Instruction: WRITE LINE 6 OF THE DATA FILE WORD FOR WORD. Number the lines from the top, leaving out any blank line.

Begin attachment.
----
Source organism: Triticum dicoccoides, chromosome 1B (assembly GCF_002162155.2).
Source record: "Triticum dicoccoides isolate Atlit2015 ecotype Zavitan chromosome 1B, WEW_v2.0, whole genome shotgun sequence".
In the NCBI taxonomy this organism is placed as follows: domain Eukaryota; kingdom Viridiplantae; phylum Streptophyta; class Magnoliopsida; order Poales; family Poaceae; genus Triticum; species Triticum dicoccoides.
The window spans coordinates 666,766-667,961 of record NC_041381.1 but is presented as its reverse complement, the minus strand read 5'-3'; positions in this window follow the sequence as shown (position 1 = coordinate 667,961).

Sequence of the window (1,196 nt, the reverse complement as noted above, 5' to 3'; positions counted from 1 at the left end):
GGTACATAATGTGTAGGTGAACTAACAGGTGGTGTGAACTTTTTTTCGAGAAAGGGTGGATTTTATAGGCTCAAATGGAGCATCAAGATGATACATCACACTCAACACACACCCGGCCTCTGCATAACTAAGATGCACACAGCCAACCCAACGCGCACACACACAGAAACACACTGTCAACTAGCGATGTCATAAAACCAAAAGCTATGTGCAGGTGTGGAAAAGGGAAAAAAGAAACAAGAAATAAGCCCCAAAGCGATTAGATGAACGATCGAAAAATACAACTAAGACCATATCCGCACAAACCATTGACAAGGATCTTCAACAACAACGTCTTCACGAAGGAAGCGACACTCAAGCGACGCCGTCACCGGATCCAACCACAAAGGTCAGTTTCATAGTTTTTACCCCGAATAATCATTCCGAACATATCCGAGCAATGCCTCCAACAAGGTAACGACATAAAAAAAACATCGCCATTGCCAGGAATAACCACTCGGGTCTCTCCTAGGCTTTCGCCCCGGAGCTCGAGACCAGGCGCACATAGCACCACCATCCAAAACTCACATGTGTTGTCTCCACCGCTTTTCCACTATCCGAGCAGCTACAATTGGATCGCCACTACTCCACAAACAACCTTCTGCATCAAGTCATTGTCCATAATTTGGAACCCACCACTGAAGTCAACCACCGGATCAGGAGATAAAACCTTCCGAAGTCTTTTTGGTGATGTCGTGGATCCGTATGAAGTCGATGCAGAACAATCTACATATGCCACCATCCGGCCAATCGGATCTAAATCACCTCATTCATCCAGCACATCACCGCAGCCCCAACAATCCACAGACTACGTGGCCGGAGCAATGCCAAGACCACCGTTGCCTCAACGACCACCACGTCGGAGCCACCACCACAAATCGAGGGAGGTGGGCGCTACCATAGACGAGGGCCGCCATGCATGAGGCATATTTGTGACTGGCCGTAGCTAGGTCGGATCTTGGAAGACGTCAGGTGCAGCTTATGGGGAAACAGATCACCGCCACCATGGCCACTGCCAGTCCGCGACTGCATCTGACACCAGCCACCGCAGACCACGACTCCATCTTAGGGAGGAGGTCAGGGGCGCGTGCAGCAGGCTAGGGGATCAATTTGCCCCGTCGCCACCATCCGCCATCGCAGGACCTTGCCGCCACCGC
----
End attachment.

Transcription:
GGTACATAATGTGTAGGTGAACTAACAGGTGGTGTGAACTTTTTTTCGAGAAAGGGTGGATTTTATAGGCTCAAATGGAGCATCAAGATGATACATCACACTCAACACACACCCGGCCTCTGCATAACTAAGATGCACACAGCCAACCCAACGCGCACACACACAGAAACACACTGTCAACTAGCGATGTCATAAAACCAAAAGCTATGTGCAGGTGTGGAAAAGGGAAAAAAGAAACAAGAAATAAGCCCCAAAGCGATTAGATGAACGATCGAAAAATACAACTAAGACCATATCCGCACAAACCATTGACAAGGATCTTCAACAACAACGTCTTCACGAAGGAAGCGACACTCAAGCGACGCCGTCACCGGATCCAACCACAAAGGTCAGTTTCATAGTTTTTACCCCGAATAATCATTCCGAACATATCCGAGCAATGCCTCCAACAAGGTAACGACATAAAAAAAACATCGCCATTGCCAGGAATAACCACTCGGGTCTCTCCTAGGCTTTCGCCCCGGAGCTCGAGACCAGGCGCACATAGCACCACCATCCAAAACTCACATGTGTTGTCTCCACCGCTTTTCCACTATCCGAGCAGCTACAATTGGATCGCCACTACTCCACAAACAACCTTCTGCATCAAGTCATTGTCCATAATTTGGAACCCACCACTGAAGTCAACCACCGGATCAGGAGATAAAACCTTCCGAAGTCTTTTTGGTGATGTCGTGGATCCGTATGAAGTCGATGCAGAACAATCTACATATGCCACCATCCGGCCAATCGGATCTAAATCACCTCATTCATCCAGCACATCACCGCAGCCCCAACAATCCACAGACTACGTGGCCGGAGCAATGCCAAGACCACCGTTGCCTCAACGACCACCACGTCGGAGCCACCACCACAAATCGAGGGAGGTGGGCGCTACCATAGACGAGGGCCGCCATGCATGAGGCATATTTGTGACTGGCCGTAGCTAGGTCGGATCTTGGAAGACGTCAGGTGCAGCTTATGGGGAAACAGATCACCGCCACCATGGCCACTGCCAGTCCGCGACTGCATCTGACACCAGCCACCGCAGACCACGACTCCATCTTAGGGAGGAGGTCAGGGGCGCGTGCAGCAGGCTAGGGGATCAATTTGCCCCGTCGCCACCATCCGCCATCGCAGGACCTTGCCGCCACCGC